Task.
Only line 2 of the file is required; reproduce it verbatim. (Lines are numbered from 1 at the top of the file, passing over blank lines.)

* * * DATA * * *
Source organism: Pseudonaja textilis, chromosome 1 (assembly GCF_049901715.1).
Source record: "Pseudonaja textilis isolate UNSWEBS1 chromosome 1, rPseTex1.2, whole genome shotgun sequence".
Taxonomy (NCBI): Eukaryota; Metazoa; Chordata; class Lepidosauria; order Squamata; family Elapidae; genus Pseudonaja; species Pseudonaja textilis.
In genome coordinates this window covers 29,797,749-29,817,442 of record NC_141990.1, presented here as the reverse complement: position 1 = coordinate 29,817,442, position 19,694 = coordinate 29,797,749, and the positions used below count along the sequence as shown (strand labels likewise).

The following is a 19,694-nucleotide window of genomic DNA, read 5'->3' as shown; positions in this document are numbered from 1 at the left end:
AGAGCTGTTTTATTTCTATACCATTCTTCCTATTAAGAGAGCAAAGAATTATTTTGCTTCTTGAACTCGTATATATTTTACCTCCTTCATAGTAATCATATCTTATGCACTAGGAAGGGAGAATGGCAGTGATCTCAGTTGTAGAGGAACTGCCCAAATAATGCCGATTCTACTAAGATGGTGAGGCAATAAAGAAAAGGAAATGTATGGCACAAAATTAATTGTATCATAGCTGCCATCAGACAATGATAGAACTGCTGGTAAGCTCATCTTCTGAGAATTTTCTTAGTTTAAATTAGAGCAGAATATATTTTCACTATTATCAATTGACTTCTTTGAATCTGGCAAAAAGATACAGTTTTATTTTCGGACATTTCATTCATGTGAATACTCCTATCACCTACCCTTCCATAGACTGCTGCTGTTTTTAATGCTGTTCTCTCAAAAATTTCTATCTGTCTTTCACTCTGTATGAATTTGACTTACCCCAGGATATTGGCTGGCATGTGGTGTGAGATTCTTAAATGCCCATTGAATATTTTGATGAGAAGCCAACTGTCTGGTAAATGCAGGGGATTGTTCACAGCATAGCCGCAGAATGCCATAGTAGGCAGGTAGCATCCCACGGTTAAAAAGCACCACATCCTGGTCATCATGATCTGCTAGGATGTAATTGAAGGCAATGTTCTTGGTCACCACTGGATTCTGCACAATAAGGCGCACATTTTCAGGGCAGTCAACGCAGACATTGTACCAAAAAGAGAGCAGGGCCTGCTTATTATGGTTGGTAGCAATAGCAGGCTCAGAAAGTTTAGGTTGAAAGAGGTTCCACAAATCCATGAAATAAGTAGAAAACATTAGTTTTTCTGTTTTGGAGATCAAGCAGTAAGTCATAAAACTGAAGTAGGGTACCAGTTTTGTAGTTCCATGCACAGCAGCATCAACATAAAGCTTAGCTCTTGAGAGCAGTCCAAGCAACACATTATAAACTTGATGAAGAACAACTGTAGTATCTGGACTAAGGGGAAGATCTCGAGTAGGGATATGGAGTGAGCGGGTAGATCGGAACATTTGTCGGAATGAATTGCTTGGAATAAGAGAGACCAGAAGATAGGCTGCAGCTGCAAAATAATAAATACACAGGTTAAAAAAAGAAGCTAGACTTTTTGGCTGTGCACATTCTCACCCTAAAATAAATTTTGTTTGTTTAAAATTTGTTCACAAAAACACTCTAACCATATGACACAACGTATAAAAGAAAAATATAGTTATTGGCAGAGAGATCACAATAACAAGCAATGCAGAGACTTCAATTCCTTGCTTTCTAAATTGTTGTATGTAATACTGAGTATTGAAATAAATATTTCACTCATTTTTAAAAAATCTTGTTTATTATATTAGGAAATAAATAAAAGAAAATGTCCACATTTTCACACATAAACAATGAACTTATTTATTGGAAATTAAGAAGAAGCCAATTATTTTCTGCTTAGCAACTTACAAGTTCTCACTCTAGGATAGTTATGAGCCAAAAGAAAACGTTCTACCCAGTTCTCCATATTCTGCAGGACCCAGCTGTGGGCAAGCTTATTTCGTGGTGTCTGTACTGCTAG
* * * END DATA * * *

Source record: "Pseudonaja textilis isolate UNSWEBS1 chromosome 1, rPseTex1.2, whole genome shotgun sequence".